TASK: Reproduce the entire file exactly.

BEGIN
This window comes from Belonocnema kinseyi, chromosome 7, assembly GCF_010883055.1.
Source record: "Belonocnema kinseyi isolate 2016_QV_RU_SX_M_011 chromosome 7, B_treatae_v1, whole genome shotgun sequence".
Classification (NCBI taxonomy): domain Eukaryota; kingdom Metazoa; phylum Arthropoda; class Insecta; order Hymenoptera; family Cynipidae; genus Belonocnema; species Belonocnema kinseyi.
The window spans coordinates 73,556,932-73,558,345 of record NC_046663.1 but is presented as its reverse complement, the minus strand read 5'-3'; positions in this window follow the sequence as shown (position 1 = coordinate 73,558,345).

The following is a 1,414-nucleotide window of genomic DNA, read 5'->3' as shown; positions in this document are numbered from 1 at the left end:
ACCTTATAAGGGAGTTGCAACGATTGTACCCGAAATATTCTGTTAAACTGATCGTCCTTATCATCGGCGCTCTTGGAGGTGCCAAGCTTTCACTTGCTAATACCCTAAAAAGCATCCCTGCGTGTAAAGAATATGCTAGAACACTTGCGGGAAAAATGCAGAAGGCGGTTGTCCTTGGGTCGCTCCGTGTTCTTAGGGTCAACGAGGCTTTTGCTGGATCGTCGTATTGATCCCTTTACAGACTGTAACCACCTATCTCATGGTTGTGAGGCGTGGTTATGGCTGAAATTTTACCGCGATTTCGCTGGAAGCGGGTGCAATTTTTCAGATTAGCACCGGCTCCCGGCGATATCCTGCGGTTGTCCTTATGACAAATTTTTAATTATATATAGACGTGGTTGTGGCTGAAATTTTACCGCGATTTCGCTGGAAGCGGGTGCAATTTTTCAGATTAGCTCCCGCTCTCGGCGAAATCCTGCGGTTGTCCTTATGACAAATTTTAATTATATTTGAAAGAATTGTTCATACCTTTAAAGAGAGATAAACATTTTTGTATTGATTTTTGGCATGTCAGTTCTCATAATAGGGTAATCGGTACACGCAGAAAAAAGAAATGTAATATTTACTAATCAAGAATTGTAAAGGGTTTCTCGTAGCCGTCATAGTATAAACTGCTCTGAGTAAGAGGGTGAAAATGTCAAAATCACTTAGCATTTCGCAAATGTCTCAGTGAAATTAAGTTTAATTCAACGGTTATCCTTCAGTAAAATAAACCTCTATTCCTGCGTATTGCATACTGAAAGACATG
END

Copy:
This window comes from Belonocnema kinseyi, chromosome 7, assembly GCF_010883055.1.
Source record: "Belonocnema kinseyi isolate 2016_QV_RU_SX_M_011 chromosome 7, B_treatae_v1, whole genome shotgun sequence".
Classification (NCBI taxonomy): domain Eukaryota; kingdom Metazoa; phylum Arthropoda; class Insecta; order Hymenoptera; family Cynipidae; genus Belonocnema; species Belonocnema kinseyi.
The window spans coordinates 73,556,932-73,558,345 of record NC_046663.1 but is presented as its reverse complement, the minus strand read 5'-3'; positions in this window follow the sequence as shown (position 1 = coordinate 73,558,345).

The following is a 1,414-nucleotide window of genomic DNA, read 5'->3' as shown; positions in this document are numbered from 1 at the left end:
ACCTTATAAGGGAGTTGCAACGATTGTACCCGAAATATTCTGTTAAACTGATCGTCCTTATCATCGGCGCTCTTGGAGGTGCCAAGCTTTCACTTGCTAATACCCTAAAAAGCATCCCTGCGTGTAAAGAATATGCTAGAACACTTGCGGGAAAAATGCAGAAGGCGGTTGTCCTTGGGTCGCTCCGTGTTCTTAGGGTCAACGAGGCTTTTGCTGGATCGTCGTATTGATCCCTTTACAGACTGTAACCACCTATCTCATGGTTGTGAGGCGTGGTTATGGCTGAAATTTTACCGCGATTTCGCTGGAAGCGGGTGCAATTTTTCAGATTAGCACCGGCTCCCGGCGATATCCTGCGGTTGTCCTTATGACAAATTTTTAATTATATATAGACGTGGTTGTGGCTGAAATTTTACCGCGATTTCGCTGGAAGCGGGTGCAATTTTTCAGATTAGCTCCCGCTCTCGGCGAAATCCTGCGGTTGTCCTTATGACAAATTTTAATTATATTTGAAAGAATTGTTCATACCTTTAAAGAGAGATAAACATTTTTGTATTGATTTTTGGCATGTCAGTTCTCATAATAGGGTAATCGGTACACGCAGAAAAAAGAAATGTAATATTTACTAATCAAGAATTGTAAAGGGTTTCTCGTAGCCGTCATAGTATAAACTGCTCTGAGTAAGAGGGTGAAAATGTCAAAATCACTTAGCATTTCGCAAATGTCTCAGTGAAATTAAGTTTAATTCAACGGTTATCCTTCAGTAAAATAAACCTCTATTCCTGCGTATTGCATACTGAAAGACATG